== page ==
Waste company trucks roll in six days a week, stopping at a scale and then dropping off their loads of garbage in a warehouse-like room called the “tipping floor.” On Tuesday, the room, visible from Covanta’s offices through a pane of glass, was filled with about 2,500 tons of all manner of trash.

There was no scent of trash behind the layer of glass, and that’s because the plant both sprays a deodorizing formula and sucks air from the room into its processes so that it is burned with the trash.

Gross has said some residents have said they can smell trash emanating from the facility. Though the plant takes measures, Thibeault acknowledges that on a hot summer day, someone might smell a truck pulling in with contents that have been marinating.

Though it’s only open for deliveries six days a week, the plant processes waste 24 hours a day, seven days a week, 365 days a year. From the tipping floor, the trash is pushed into one of three graded furnaces, with higher temperatures the farther down each one sits; the temperature hits as high as 2,000 degrees.

The ash is collected below, and the hot air generated heats a boiler that sends steam that powers a generator that generates electricity that is transmitted to CL&P through an on-site transformer.

Air and particulates that are byproducts of the process are routed through other mechanisms that filter out unwanted substances before the final emissions are released as air and steam from a stack on the site.

A broken pipe in furnace 2 that was supposed to shoot a substance that leaches dioxins from the escaping emissions is what caused the plant’s 2010 DEEP violations. The company reported the problem after a compliance test showed the issue, and Covanta was fined $400,000.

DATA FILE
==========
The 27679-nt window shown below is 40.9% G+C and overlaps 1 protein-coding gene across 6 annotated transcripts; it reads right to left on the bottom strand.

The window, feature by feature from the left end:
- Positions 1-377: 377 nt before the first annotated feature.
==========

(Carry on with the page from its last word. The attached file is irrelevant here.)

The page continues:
The furnace was taken immediately offline and remedied, and emissions were not high enough to have had any effect on the health of nearby residents, Regan said.

“What happened in 2010 was unacceptable to us as a company,” Regan said. He said the company worked hard to ensure that the plant is now well under the amount allowed. It is also a site for new technology that is further decreasing dioxin emissions.

Business at the plant will increase in the next year, with the company adding trash from Newington, Madison, Guilford and Southbury.

Covanta staff say they’re looking forward to answering questions and concerns next week.

“‘Not in my backyard’ is real,” Regan said, and he and other staff hope they can help change negative perceptions of the plant.

Those interested in the tour before the hearing should call Thibeault at (203) 294-1649, ext. 3029, well in advance.